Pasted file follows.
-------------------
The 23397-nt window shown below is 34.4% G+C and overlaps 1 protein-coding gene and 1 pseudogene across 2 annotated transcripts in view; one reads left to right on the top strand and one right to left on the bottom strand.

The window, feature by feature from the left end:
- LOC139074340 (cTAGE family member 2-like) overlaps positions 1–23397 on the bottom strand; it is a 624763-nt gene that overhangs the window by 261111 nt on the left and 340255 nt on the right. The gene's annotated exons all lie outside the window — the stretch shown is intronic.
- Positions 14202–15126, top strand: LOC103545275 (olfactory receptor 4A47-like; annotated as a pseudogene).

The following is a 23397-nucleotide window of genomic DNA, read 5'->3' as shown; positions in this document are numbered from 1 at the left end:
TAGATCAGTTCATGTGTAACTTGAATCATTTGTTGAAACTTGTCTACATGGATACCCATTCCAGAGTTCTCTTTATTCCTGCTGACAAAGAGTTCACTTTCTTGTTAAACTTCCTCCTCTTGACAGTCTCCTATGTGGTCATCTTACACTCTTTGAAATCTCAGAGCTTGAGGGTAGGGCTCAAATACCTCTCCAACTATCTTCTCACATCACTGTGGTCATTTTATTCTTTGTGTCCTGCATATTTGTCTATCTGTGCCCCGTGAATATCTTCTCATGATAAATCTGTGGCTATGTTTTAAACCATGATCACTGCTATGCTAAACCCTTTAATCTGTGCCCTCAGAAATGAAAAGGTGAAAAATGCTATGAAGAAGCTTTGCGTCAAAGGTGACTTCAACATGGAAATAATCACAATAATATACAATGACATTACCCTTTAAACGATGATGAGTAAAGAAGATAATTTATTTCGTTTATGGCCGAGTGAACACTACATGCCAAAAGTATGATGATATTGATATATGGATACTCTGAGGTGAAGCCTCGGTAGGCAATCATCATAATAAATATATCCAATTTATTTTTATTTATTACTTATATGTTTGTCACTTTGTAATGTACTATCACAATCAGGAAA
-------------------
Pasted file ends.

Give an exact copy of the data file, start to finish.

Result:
The 23397-nt window shown below is 34.4% G+C and overlaps 1 protein-coding gene and 1 pseudogene across 2 annotated transcripts in view; one reads left to right on the top strand and one right to left on the bottom strand.

The window, feature by feature from the left end:
- LOC139074340 (cTAGE family member 2-like) overlaps positions 1–23397 on the bottom strand; it is a 624763-nt gene that overhangs the window by 261111 nt on the left and 340255 nt on the right. The gene's annotated exons all lie outside the window — the stretch shown is intronic.
- Positions 14202–15126, top strand: LOC103545275 (olfactory receptor 4A47-like; annotated as a pseudogene).

The following is a 23397-nucleotide window of genomic DNA, read 5'->3' as shown; positions in this document are numbered from 1 at the left end:
TAGATCAGTTCATGTGTAACTTGAATCATTTGTTGAAACTTGTCTACATGGATACCCATTCCAGAGTTCTCTTTATTCCTGCTGACAAAGAGTTCACTTTCTTGTTAAACTTCCTCCTCTTGACAGTCTCCTATGTGGTCATCTTACACTCTTTGAAATCTCAGAGCTTGAGGGTAGGGCTCAAATACCTCTCCAACTATCTTCTCACATCACTGTGGTCATTTTATTCTTTGTGTCCTGCATATTTGTCTATCTGTGCCCCGTGAATATCTTCTCATGATAAATCTGTGGCTATGTTTTAAACCATGATCACTGCTATGCTAAACCCTTTAATCTGTGCCCTCAGAAATGAAAAGGTGAAAAATGCTATGAAGAAGCTTTGCGTCAAAGGTGACTTCAACATGGAAATAATCACAATAATATACAATGACATTACCCTTTAAACGATGATGAGTAAAGAAGATAATTTATTTCGTTTATGGCCGAGTGAACACTACATGCCAAAAGTATGATGATATTGATATATGGATACTCTGAGGTGAAGCCTCGGTAGGCAATCATCATAATAAATATATCCAATTTATTTTTATTTATTACTTATATGTTTGTCACTTTGTAATGTACTATCACAATCAGGAAA